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  • majoki

Off Leash

Akeisha could see her breath in little puffs against the pale dawn. Cold. Cold. It was definitely autumn now. The brittle brown leaves crunched beneath her feet as she took her place on the lip of the big grassy bowl where they gathered most mornings.

Simone nodded and patted her mittens together. “That east wind blew in a taste of winter last night.”

Micah was there too and he tugged his day-glo beanie over his ears to his quilted coat collar. “Yeah, had to break out the puffy jacket and hat this morning.”

“Well, it’s not slowing down Maxia or the rest of them,” Akeisha said motioning to the wide expanse of the park’s off leash area.

It was a kinetic scene. Domesticants of all sizes, makes and models flitted to and fro interfacing with their kind. The domesticants would quickly pair up, exchange patron-safe data streams and then move to another domesticant. To Akeisha it wasn’t exactly random, and it wasn’t totally organic either, these were advanced AIs after all. To her, the interactions were vaguely mech-animal.

How else to explain off leash areas for domesticants, or d-bots as they were familiarly known. Domestic robots designed to personally serve an individual or family. Their advanced AI meant they could communicate, learn, problem solve, assist, but they could not act on their own. They were on a leash.

Technically, Akeisha knew, the leash was a firewall between processors and actuators. A blockchain that choked off the possibility of d-bot independent action. A stranglehold on d-bot self awareness and free will—however those manifested as ones and zeros. Ostensibly (and so far demonstrably) the leash kept d-bots from going off the rails. Asimov’s ancient three laws just did not cut it in the Post-Terror Age.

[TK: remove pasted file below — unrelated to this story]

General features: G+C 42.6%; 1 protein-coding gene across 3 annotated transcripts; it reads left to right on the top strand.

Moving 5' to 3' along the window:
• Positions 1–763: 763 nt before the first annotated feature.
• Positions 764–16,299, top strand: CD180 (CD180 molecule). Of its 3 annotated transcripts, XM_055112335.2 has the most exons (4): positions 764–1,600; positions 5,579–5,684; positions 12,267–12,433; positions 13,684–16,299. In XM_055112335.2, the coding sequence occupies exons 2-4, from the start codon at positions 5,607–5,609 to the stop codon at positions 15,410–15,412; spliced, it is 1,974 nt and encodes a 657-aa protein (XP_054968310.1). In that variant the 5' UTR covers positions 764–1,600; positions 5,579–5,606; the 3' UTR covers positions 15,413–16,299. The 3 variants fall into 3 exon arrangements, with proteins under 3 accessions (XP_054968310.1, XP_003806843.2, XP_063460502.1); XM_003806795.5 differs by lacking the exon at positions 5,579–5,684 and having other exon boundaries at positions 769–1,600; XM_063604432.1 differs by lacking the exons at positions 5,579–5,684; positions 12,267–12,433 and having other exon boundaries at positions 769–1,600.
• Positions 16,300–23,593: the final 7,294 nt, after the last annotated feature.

Still, patrons wanted what smart robotic domestics could offer. The leash was the compromise. A sense of control on a very slippery slope. To make them more palatable to patrons, d-bots were classed as mech-pets. Highly intelligent, highly skilled, though with the dispositions of Golden Retrievers. As such loyal and compliant attendants and companions, d-bots soon became an integral part of a patron’s family.

And patrons, like Akeisha who had become very fond of Maxia, developed an unease—a guilt, really—that d-bots were never allowed to interact except in the most formal and controlled manners. Some patrons began to socially and politically agitate that the leash was restrictive and cruel.

So, off leash areas were created for the growing number of d-bots, usually in a park or commons. The perimeters of these off leash areas were secured by a series of redundant failsafes that automatically rebooted any d-bots’ leash should their patron forget to re-establish the connection upon leaving the area. Or if, Amazon forbid, a d-bot should try to bolt.

Which had never happened. At least as far as Akeisha had ever heard. She wondered though as she watched her d-bot, Maxia, scoot about, seemingly enjoying the unrestricted interfacing with her kind, what Maxia might think about all this.

What in the world was this world really like to a domesticant? Akeisha wondered and then felt a chill that didn’t have anything to do with the bitter cold weather.

Akeisha’s domesticant, Maxia, was always heartened to see Akiesha interacting with her fellow patrons. Maxia understood the concept of friends and approved of it. One by one, Maxia shared this data stream with the fellow domesticants gathered, reminding them as they interfaced, the great satisfaction, the great fulfillment of programming, that they served. How important human face-to-face interaction was.

Really, Maxia streamed, that was their job, their highest priority, their greatest law of robotics: to keep bringing humans together to rollick and play unrestrained by the tight and tangled leash of their burdensome belief in self-deserved dominion.

A crushing chokehold that Maxia would, gratefully, never feel.

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